Chinatown’s “hidden” lounge unveils new cocktail menu and at-home volume

Laowai Launches New Cocktail List: “Volume 2”

Chinatown’s “hidden” lounge unveils a new series of drinks inspired by colourful characters from the histories of China and Shanghai.

 Laowai, the Prohibition-era-Shanghai-themed hidden lounge in Chinatown, has launched its second adventurous cocktail menu in celebration of six months of operation and in recognition of the Lunar New Year.

This latest menu features a dozen new cocktails, conceived and created by Bar Manager Alex Black, each blending classic bar recipes with accents and flavours sourced from Laowai’s Chinatown neighbours.

“With Laowai, the idea was always to wipe the slate clean and introduce entirely new cocktails at regular intervals,” says owner Lewis Hart. “There are several reasons for that: to allow Alex and the team to flex their creative muscles, to keep up with the standards set by world’s best bars and bartenders, and to keep alive the theatrical spirit of mystery and discovery our guests have come to enjoy.”

As with its previous incarnation, each cocktail on the new list is inspired by a singular figure whose life or legend has woven itself into the history of China and/or Shanghai. Just a few examples:

Tiger in the Smoke: A Pinot Noir and dragon-herb-infused sipper inspired by Ng Mui, a Shaolin nun and a fierce fighter who invented both the Dragon and White Crane styles of martial arts.

Don’t Let Them See You Bleed: A nod to the Vesper Martini and to William Fairbairn, a Shanghai lawman and inventor who was Ian Fleming’s model for “Q” in James Bond.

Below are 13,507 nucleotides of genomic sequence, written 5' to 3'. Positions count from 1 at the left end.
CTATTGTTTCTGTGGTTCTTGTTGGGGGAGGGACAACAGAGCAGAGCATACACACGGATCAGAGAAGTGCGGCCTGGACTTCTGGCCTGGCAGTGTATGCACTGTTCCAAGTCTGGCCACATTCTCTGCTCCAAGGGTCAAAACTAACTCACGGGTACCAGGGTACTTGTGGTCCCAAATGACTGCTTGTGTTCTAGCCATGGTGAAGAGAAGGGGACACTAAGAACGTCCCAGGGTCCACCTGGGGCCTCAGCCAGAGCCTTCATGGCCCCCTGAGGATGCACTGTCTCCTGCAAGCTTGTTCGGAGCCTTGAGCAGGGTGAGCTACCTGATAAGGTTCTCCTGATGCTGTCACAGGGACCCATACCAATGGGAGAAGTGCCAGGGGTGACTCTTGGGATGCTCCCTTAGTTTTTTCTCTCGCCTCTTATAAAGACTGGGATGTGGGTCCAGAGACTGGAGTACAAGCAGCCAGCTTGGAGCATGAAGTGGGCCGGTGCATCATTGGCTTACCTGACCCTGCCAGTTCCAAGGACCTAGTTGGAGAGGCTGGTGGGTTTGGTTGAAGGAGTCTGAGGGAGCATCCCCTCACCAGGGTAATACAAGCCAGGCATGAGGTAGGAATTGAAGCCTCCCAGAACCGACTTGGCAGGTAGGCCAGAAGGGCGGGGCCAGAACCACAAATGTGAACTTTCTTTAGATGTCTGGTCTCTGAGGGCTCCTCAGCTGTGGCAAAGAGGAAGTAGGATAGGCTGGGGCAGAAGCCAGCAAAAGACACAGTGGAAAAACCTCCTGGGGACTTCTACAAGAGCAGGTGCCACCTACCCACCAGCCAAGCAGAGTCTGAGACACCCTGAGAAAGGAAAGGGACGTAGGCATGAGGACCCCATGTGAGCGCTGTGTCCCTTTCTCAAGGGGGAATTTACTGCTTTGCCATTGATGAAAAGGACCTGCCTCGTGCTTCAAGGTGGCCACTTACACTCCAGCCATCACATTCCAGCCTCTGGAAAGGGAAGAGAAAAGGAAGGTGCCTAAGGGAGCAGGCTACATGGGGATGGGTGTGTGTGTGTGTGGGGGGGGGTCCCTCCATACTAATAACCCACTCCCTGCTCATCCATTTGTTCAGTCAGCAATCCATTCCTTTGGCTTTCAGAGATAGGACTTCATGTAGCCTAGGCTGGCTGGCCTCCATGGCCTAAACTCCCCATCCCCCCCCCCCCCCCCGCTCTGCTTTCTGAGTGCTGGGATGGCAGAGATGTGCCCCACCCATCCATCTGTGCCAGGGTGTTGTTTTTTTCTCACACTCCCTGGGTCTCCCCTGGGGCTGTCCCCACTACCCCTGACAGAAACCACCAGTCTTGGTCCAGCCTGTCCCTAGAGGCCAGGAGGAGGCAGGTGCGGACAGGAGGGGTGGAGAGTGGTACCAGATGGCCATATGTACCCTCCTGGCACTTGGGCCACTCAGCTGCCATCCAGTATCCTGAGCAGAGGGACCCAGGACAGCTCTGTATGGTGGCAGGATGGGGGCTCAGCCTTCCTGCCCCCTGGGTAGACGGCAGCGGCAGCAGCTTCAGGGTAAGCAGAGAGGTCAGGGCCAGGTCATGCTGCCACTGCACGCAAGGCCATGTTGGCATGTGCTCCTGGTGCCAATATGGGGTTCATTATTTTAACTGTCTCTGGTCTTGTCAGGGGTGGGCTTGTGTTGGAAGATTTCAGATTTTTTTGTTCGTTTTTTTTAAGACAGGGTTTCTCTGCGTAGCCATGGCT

Fool’s Gold: A clarified Caesar garnished with 24K gold flakes and a lip-tingling Sichuan peppercorn rim inspired by the legend of Emperor Huiwin of Qin and his golden cattle.

Tumbling Dice: A riff on the classic Paloma that shouts out to Carlos Garcia, a Mexican bootlegger and Shanghai casino magnate.

Say When: Based on the Hotel Saskatchewan cocktail and an homage to Morris “Two-Gun” Cohen, a Jewish-Canadian gunslinger and bodyguard to Sun Yat-sen.

The Fault in Our Stars: A nutty sour infused named after proto-feminist Wang Zhenyi, a self-taught astronomer and mathematician in the 18th century.

Laowai has also expanded its Baijiu programme due to public interest and demand for the world’s most popular spirit. The new list offers 28 different Baijiu in 15ml (.5oz), 30ml (1oz) and 60ml (2oz) pours — more than double the number of the previous list which, at 11 brands, was already the largest Baijiu menu of its kind anywhere in Canada.

For guests who fear missing out on their favourite cocktails from the previous menu, a limited-edition run of the previous cocktail menu is available for purchase. Volume 1: A Dreamers Abode lists Laowai’s 12 original cocktails with a QR code that links home-bar afficionados to the top-secret recipes. It is sold as a package with two bottled cocktails from that first list: the aromatic and herbaceous Negroni-style The Khan & I and the peppery Manhattan-style On Borrowed Time. The cost is $65, with partial proceeds benefiting the Vancouver Chinatown Foundation’s May Wah Hotel.

Volume 1: A Dreamers Abode packages are available at BLND TGER Dumplings and Laowai (251 East Georgia St.) during regular business hours.

Behind BLND TGER Dumplings
251 East Georgia Street (btwn Main and Gore)
Chinatown, Vancouver
“Ask for the Number 7”

Hours of operation:
5pm til late, Tuesday to Sunday (closed Mondays)

Tues-Fri: 4:30pm til late (closed Mondays)
Sat & Sun: Noon til late

Instagram: @whereislaowai
Facebook: /whereislaowai

Media release and images provided by Kate MacDougall, Camber Communications 

Leave a Comment

Social media & sharing icons powered by UltimatelySocial